Dropping the Political F-Bomb
Nowadays, it seems, everyone's a fascist. Here's a handy guide to identifying the real thing.
Words are weapons. And when you're taking aim at a political enemy, the word "fascist" is the equivalent of a howitzer. In the post-Auschwitz era, accusing someone of "fascism" is just about the most devastating charge you can make.
Yet rarely has the word experienced a comeback on the scale we're seeing today. Godwin's Law -- which says that every exchange on the Internet will end up with someone comparing someone else to Hitler -- clearly needs a bit of tweak. The biggest accelerant these days, of course, is the crisis in Ukraine. Vladimir Putin and Russia's state-controlled media love describing the revolutionaries in Kiev as "fascist" (a term strongly rejected by defenders of the mass protest movement that brought down President Viktor Yanukovych). Venezuela's President Nicolás Maduro uses "fascist" for the opposition protesters who have been taking to the streets to demand his overthrow. (Madonna, of all people, has responded by applying the same word to Maduro.) Left-wing Turks rallying against the Islamist government of Prime Minister Recep Tayyip Erdogan bemoan his "fascism," too.
In Asia, meanwhile, comparing countries to Nazi Germany has become something of a parlor game. The North Koreans have dubbed Japanese Prime Minister Shinzo Abe an "Asian Hitler." The Chinese are content to charge Abe with the sin of "veneration of eastern Nazis" for his visits to a controversial World War II shrine. (While we're on the subject of World War II, by the way, Hillary Clinton didn't actually apply the f-word to Vladimir Putin, even though she did draw an analogy between his move on Crimea and Hitler's grab for the Sudetenland.)
Words are weapons. And when you’re taking aim at a political enemy, the word "fascist" is the equivalent of a howitzer. In the post-Auschwitz era, accusing someone of "fascism" is just about the most devastating charge you can make.
Yet rarely has the word experienced a comeback on the scale we’re seeing today. Godwin’s Law — which says that every exchange on the Internet will end up with someone comparing someone else to Hitler — clearly needs a bit of tweak. The biggest accelerant these days, of course, is the crisis in Ukraine. Vladimir Putin and Russia’s state-controlled media love describing the revolutionaries in Kiev as "fascist" (a term strongly rejected by defenders of the mass protest movement that brought down President Viktor Yanukovych). Venezuela’s President Nicolás Maduro uses "fascist" for the opposition protesters who have been taking to the streets to demand his overthrow. (Madonna, of all people, has responded by applying the same word to Maduro.) Left-wing Turks rallying against the Islamist government of Prime Minister Recep Tayyip Erdogan bemoan his "fascism," too.
In Asia, meanwhile, comparing countries to Nazi Germany has become something of a parlor game. The North Koreans have dubbed Japanese Prime Minister Shinzo Abe an "Asian Hitler." The Chinese are content to charge Abe with the sin of "veneration of eastern Nazis" for his visits to a controversial World War II shrine. (While we’re on the subject of World War II, by the way, Hillary Clinton didn’t actually apply the f-word to Vladimir Putin, even though she did draw an analogy between his move on Crimea and Hitler’s grab for the Sudetenland.)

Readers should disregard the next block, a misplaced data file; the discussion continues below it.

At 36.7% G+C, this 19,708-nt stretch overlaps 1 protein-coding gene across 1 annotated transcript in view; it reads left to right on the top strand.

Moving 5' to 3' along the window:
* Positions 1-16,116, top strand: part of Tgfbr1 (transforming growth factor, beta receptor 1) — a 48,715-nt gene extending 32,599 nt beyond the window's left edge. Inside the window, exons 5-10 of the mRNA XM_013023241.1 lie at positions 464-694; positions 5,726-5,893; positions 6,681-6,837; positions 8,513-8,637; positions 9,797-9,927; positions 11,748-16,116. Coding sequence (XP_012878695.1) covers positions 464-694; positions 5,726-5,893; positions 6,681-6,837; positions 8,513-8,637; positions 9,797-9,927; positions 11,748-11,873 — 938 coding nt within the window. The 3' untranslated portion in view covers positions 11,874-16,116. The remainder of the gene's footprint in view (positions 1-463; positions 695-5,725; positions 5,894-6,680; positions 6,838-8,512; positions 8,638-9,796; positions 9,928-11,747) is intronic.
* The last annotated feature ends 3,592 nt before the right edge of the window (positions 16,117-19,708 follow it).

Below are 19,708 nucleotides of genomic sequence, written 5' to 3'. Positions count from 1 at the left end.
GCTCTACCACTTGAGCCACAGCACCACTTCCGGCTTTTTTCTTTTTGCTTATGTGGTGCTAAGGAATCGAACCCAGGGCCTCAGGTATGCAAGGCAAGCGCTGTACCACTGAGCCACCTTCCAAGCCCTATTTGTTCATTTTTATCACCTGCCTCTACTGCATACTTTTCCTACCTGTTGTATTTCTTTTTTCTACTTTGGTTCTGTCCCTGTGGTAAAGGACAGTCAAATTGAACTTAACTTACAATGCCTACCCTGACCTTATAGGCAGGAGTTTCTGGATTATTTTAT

When people are throwing a loaded word around with such abandon, it’s probably a good time for a reality check. Even though fascism is a somewhat elastic concept given its many progenitors, there is something of a consensus among historians and political scientists about how to define it. Here are six ways to tell a garden-variety bigot from a diehard Mussolini-lover:
1. It all starts with the chimera of racial purity.
Historically, fascism was born out of the anxieties of the late 19th century, when right-wing radicals in a variety of European countries began to see themselves as part of organic "nations" that faced existential threats from the powerful new ideologies of socialism and capitalism. For these people, late 19th-century racial pseudoscience and abstruse ethnic theories seemed to confirm the idea that "inferior" minorities (Jews or Slavs) were plotting to attack them (or subvert them from within). The collapse of ruling monarchies and traditional value systems in World War I opened up a spiritual vacuum that fascists rushed to fill.
And what about today’s world? There are plenty of racialist xenophobes out there. Some even describe themselves as "neo-Nazis." But racism alone doesn’t make you a fascist. (The photo above shows a member of Greece’s Golden Dawn party at a rally last month.)
2. The state reigns supreme. (Libertarians need not apply.)
"Everything within the state, nothing outside the state, nothing against the state." The quote comes from Benito Mussolini, who was one of the first people to speak (approvingly) of "totalitarianism." Proper fascists are firm believers in the state because they see as it the logical manifestation of the nation’s drive to assert and defend its collective rights. So trade unions, social clubs, and the press should all be subordinated to government control. Notions like "human rights" mean nothing outside the framework of the "people’s community." So fascists have very little in common, say, with some American white supremacists who are often profoundly suspicious of any kind of government. Fascists and anarchists occupy opposite ends of the spectrum.
3. A single strongman gives the orders.
It was fascism that gave us the notion of the charismatic, all-powerful leader — the duce or the Führer — who personally embodies the yearnings of the nation. (Communism also had its Great Helmsmen and its Gardeners of Human Happiness, but even these superhuman characters were still supposed to be following the lead of a particular German-Jewish philosopher.) Many post-1945 autocrats — Argentina’s Juan Perón comes to mind — learned from these models, but usually without achieving the same degree of all-encompassing power.